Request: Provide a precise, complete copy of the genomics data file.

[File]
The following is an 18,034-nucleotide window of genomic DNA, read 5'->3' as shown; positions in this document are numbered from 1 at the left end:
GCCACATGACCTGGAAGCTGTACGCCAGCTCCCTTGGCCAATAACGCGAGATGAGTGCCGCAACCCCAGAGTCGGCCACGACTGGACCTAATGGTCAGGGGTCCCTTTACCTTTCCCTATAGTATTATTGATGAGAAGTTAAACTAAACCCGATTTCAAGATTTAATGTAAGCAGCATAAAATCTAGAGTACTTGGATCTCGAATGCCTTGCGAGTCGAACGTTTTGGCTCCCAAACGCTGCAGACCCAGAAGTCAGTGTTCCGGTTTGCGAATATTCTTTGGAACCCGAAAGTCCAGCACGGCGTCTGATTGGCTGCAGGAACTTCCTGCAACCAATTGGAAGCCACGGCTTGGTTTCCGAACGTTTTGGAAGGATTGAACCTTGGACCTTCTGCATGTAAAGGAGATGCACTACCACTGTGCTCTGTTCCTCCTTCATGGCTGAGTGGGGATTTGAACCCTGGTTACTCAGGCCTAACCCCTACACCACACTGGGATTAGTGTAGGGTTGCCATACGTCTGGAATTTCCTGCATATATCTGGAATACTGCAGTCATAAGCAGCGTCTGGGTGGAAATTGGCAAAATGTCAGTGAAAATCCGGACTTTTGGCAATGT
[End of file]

The following is an 18,034-nucleotide window of genomic DNA, read 5'->3' as shown; positions in this document are numbered from 1 at the left end:
GCCACATGACCTGGAAGCTGTACGCCAGCTCCCTTGGCCAATAACGCGAGATGAGTGCCGCAACCCCAGAGTCGGCCACGACTGGACCTAATGGTCAGGGGTCCCTTTACCTTTCCCTATAGTATTATTGATGAGAAGTTAAACTAAACCCGATTTCAAGATTTAATGTAAGCAGCATAAAATCTAGAGTACTTGGATCTCGAATGCCTTGCGAGTCGAACGTTTTGGCTCCCAAACGCTGCAGACCCAGAAGTCAGTGTTCCGGTTTGCGAATATTCTTTGGAACCCGAAAGTCCAGCACGGCGTCTGATTGGCTGCAGGAACTTCCTGCAACCAATTGGAAGCCACGGCTTGGTTTCCGAACGTTTTGGAAGGATTGAACCTTGGACCTTCTGCATGTAAAGGAGATGCACTACCACTGTGCTCTGTTCCTCCTTCATGGCTGAGTGGGGATTTGAACCCTGGTTACTCAGGCCTAACCCCTACACCACACTGGGATTAGTGTAGGGTTGCCATACGTCTGGAATTTCCTGCATATATCTGGAATACTGCAGTCATAAGCAGCGTCTGGGTGGAAATTGGCAAAATGTCAGTGAAAATCCGGACTTTTGGCAATGT